Throughout the talk there was references to the many many projects and programs that Kim has been involved in – from camera mounts, trawling, echo sounder refits, operating maritime mobile, calibrations, battery packs, data collection, whale recorders, Conductivity, Temperature, Depth instruments, etc. Kim has been involved in it!
We ran out of time for the communications presentation so we have booked Kim in for that presentation next year.
We finished of with many questions and ran a video from one of the trawl camera showing the sea bed at a variety of depths down to over 500m.
A huge thanks you to Kim and we look forward to the sequel.
The talk was videoed and will be played at this Wednesday night’s DATV Experimenter’s night.
Thursday night saw a good group at the front door of the ABC next to the Railway Roundabout and we were welcomed by Damien VK7SD and Alan VK7KAD who were our fantastic and very knowable hosts for the night.
We started in one of the radio studios with producer Dave who took the group through the preparation of radio segments using the various tools that are used to edit and queue radio promotional segments around Australia. Thanks Dave.
There is currently a lot of activity going on around the back of the club rooms as the garage continues to be cleaned up.
Over the last week Barry VK7TBM and Dave VK7DM have been working on establishing a new tower for repeater antennas at the rear of the garage that replaced the large mast at the front of the garage which was damaged by strong winds awhile ago now. The new tower boasts a tilt-over capability and telescopic pole extension that will make overall maintenance on the tower and antennas much easier.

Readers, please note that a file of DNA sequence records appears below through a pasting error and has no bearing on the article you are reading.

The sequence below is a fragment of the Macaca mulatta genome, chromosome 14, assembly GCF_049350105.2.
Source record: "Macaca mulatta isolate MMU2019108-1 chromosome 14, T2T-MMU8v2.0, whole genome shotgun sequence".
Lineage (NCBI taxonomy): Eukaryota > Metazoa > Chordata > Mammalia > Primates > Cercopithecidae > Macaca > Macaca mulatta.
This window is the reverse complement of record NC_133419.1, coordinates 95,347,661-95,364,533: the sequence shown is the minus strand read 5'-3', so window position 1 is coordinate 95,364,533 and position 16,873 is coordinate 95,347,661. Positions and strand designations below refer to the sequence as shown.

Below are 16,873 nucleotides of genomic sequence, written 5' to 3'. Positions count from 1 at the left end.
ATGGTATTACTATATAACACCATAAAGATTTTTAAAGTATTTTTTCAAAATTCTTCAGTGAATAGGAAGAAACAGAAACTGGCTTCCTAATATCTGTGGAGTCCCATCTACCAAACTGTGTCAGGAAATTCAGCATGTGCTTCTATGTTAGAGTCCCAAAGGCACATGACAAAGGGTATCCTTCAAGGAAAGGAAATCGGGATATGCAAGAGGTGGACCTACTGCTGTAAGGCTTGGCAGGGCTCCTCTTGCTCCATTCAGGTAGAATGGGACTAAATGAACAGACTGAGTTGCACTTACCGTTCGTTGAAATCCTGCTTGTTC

In coming weeks the repeater infrastructure will be relocated into the club rooms from the garage.
The club wouldn’t exist if it wasn’t for our many fantastic volunteers. Be it from the club committee to presenting to other members, volunteers are very important to the activity levels of the club.
When we conducted our Member Survey a couple of months ago, many members indicated that they were willing to volunteer, but due to the anonymity of the survey, we had no idea who was offering their time and resources! We have now created a volunteer register. If you are willing to donate your time to help the club in any way, from it being a presenter to helping keep the club rooms clean, please follow the link to the Volunteer Register and fill out the form!
What a great day it was up at the Clubrooms on Saturday! The weather was typically Tasmanian, scratching the idea of a lunchtime BBQ, but that didn’t seem to bother the dozen people who came up to the Clubrooms.